It’s a bunch of if then statements. Right? If this happens, then then that happens. And if that happens, then that means this would have to be true over here. And if that’s true, this whole belief system over here is wrong.
Right. And so as your kids get older, though, it does change into more of a topic of conversation where you’re actually talking about will, does that make logical sense? So, you know, when your kids are six, seven, eight, nine, which is typically when kids will start, like, potentially struggling with taking ownership over the mistakes that they make, sometimes they blame shift or they’ll they’ll struggle with the temptation of lying. Right. And you’re sitting there going, I know they’re lying to me. This doesn’t make logical sense. Well, that’s a good conversation to have, actually. Yeah, right. To actually listen to them, ask them some really hard questions so they have to confess that they lied or that they’re blame shifting and go. Do you know how I was able to tell? Because logically, this doesn’t make sense because of A, B and C or this and this and this. Your kids learn from that. They literally learn that’s what they need to learn to be able to navigate this crazy world in a way where they’re not going to be swayed and believe lies. Right. But then as they get to be like 11, 12 years old, that’s when we start having them read books like The Fallacy Detective or the Thinking Toolbox. The Fancy Detective is a book that is recommended by many different curriculum. What age group should is good for? Well, I was just saying 11 or 12. Yeah. So typically seventh grade. So depending on what age your seventh grader is, sometimes kids are more advanced and they can handle at age 10.
But it’s really something that you want to read with your kids so that you can dialogue with them and go through and or maybe even have them make a report right. Where they’re literally explain what a straw man argument is or different aspects. And this helps them to identify different types of exaggerations. Why something logically can’t be this way, why someone would be motivated to twist things and be able to discern that. And so when you actually are reading books with your kids, you’re having that dialogue. That’s a very it’s a safe place for kids to be able to start out with a Socratic dialogue. If you can get your kids in a co-op or have a couple kids, maybe there’s some families in your church and you have your kids going to a Christian school. And, you know, they’re not reading this kind of book or they’re not ever going to do logic together. And you get together with a couple of moms, you go, you know what? I was listening to this podcast, and I really think that my kids need help and learning logic. Do you want to read a book with our kids together, maybe three or four kids. You have them read the books, you have them get together, you give them muffins or cookies. And then one every other week a different mom is going to moderate it. Right.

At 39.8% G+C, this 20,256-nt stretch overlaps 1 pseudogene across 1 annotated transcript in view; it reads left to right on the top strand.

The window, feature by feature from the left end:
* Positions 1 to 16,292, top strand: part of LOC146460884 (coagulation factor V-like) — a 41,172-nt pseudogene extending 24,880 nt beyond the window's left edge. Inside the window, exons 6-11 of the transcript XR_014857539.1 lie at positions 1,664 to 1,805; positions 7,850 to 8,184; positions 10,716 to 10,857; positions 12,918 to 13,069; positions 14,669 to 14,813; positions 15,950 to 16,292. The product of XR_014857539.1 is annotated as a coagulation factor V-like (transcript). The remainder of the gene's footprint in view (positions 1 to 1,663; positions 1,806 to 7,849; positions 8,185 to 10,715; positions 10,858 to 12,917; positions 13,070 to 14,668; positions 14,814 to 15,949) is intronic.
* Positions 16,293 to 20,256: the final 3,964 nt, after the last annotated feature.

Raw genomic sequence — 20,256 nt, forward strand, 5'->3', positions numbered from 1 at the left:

You guys realize you’re literally helping your kids pave new ways for you, for their brains to think forever. Yeah, see, it’s not knowledge that matters. It’s the ability to think and process information points in a way that is logical and defends them against being swayed to something that’s not true.
And that, you know, the important aspect of parents being involved in this proactively and teaching kids logical thinking, I’m just this hits me hard, is that all of these things come back to the truth, the word of God.
And obviously, if you’re a believer, you know the word probably better than your eight year old or your eleven year old, right?
I would hope so. And as you’re moderating a conversation with them and a few friends, you can say, hey, that’s just like this scripture, and you dig into it with them and you show them how it’s a biblical concept to actually discern. Right. And you encourage them. Oh, that was really good. And then when they get into high school, there are other logic curriculums that teach more what you were talking about, where it’s the if then and that’s actually the very first stages of even learning programming. A lot of coding and programming comes from this. These is really code breaking in a sentence. But these are huge curriculums. You can find them online. Maybe we’ll put a link in the podcast.
And by the way, once you teach them this, you can take current events, one situation and go, well, what do we think about this? What do you think about this? And then have them decipher it from an if then statement equation like, OK, well, they’re saying this happened. Well, what else do we know around that and happening in the world? OK, well, if that’s true, then this can’t be true. But there’s more evidence that this is true over here. So therefore that’s not true.